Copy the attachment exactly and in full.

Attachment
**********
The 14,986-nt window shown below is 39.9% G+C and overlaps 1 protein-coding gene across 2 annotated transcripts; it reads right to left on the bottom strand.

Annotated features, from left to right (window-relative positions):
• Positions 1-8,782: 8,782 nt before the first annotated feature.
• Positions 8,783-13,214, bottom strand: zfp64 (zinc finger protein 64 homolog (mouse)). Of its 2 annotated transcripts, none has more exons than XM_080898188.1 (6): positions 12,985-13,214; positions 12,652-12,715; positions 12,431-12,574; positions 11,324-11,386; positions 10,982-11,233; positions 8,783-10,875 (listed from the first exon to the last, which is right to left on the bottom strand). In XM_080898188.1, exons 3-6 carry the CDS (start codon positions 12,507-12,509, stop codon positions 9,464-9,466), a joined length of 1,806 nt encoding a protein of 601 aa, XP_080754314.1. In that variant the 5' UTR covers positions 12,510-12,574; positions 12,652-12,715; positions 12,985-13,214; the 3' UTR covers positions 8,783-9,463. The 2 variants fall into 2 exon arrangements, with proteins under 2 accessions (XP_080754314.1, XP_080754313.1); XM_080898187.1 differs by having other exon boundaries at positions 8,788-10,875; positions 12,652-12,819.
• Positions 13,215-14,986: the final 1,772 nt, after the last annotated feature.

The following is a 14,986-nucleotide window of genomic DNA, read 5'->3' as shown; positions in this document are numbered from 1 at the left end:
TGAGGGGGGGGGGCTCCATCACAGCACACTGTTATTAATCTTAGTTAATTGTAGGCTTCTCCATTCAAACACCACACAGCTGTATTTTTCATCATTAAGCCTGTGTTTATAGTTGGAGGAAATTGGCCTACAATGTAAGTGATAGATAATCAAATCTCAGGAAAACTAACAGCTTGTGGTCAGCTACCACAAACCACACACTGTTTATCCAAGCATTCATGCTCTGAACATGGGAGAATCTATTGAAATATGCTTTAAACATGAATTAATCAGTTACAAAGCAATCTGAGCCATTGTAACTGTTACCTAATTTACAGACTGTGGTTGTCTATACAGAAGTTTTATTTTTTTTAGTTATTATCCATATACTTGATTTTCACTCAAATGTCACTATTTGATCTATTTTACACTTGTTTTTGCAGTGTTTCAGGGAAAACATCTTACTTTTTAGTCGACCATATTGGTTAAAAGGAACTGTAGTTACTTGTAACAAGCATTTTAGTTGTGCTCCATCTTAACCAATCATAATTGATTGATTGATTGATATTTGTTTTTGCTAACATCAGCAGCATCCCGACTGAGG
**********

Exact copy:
The 14,986-nt window shown below is 39.9% G+C and overlaps 1 protein-coding gene across 2 annotated transcripts; it reads right to left on the bottom strand.

Annotated features, from left to right (window-relative positions):
• Positions 1-8,782: 8,782 nt before the first annotated feature.
• Positions 8,783-13,214, bottom strand: zfp64 (zinc finger protein 64 homolog (mouse)). Of its 2 annotated transcripts, none has more exons than XM_080898188.1 (6): positions 12,985-13,214; positions 12,652-12,715; positions 12,431-12,574; positions 11,324-11,386; positions 10,982-11,233; positions 8,783-10,875 (listed from the first exon to the last, which is right to left on the bottom strand). In XM_080898188.1, exons 3-6 carry the CDS (start codon positions 12,507-12,509, stop codon positions 9,464-9,466), a joined length of 1,806 nt encoding a protein of 601 aa, XP_080754314.1. In that variant the 5' UTR covers positions 12,510-12,574; positions 12,652-12,715; positions 12,985-13,214; the 3' UTR covers positions 8,783-9,463. The 2 variants fall into 2 exon arrangements, with proteins under 2 accessions (XP_080754314.1, XP_080754313.1); XM_080898187.1 differs by having other exon boundaries at positions 8,788-10,875; positions 12,652-12,819.
• Positions 13,215-14,986: the final 1,772 nt, after the last annotated feature.

The following is a 14,986-nucleotide window of genomic DNA, read 5'->3' as shown; positions in this document are numbered from 1 at the left end:
TGAGGGGGGGGGGCTCCATCACAGCACACTGTTATTAATCTTAGTTAATTGTAGGCTTCTCCATTCAAACACCACACAGCTGTATTTTTCATCATTAAGCCTGTGTTTATAGTTGGAGGAAATTGGCCTACAATGTAAGTGATAGATAATCAAATCTCAGGAAAACTAACAGCTTGTGGTCAGCTACCACAAACCACACACTGTTTATCCAAGCATTCATGCTCTGAACATGGGAGAATCTATTGAAATATGCTTTAAACATGAATTAATCAGTTACAAAGCAATCTGAGCCATTGTAACTGTTACCTAATTTACAGACTGTGGTTGTCTATACAGAAGTTTTATTTTTTTTAGTTATTATCCATATACTTGATTTTCACTCAAATGTCACTATTTGATCTATTTTACACTTGTTTTTGCAGTGTTTCAGGGAAAACATCTTACTTTTTAGTCGACCATATTGGTTAAAAGGAACTGTAGTTACTTGTAACAAGCATTTTAGTTGTGCTCCATCTTAACCAATCATAATTGATTGATTGATTGATATTTGTTTTTGCTAACATCAGCAGCATCCCGACTGAGG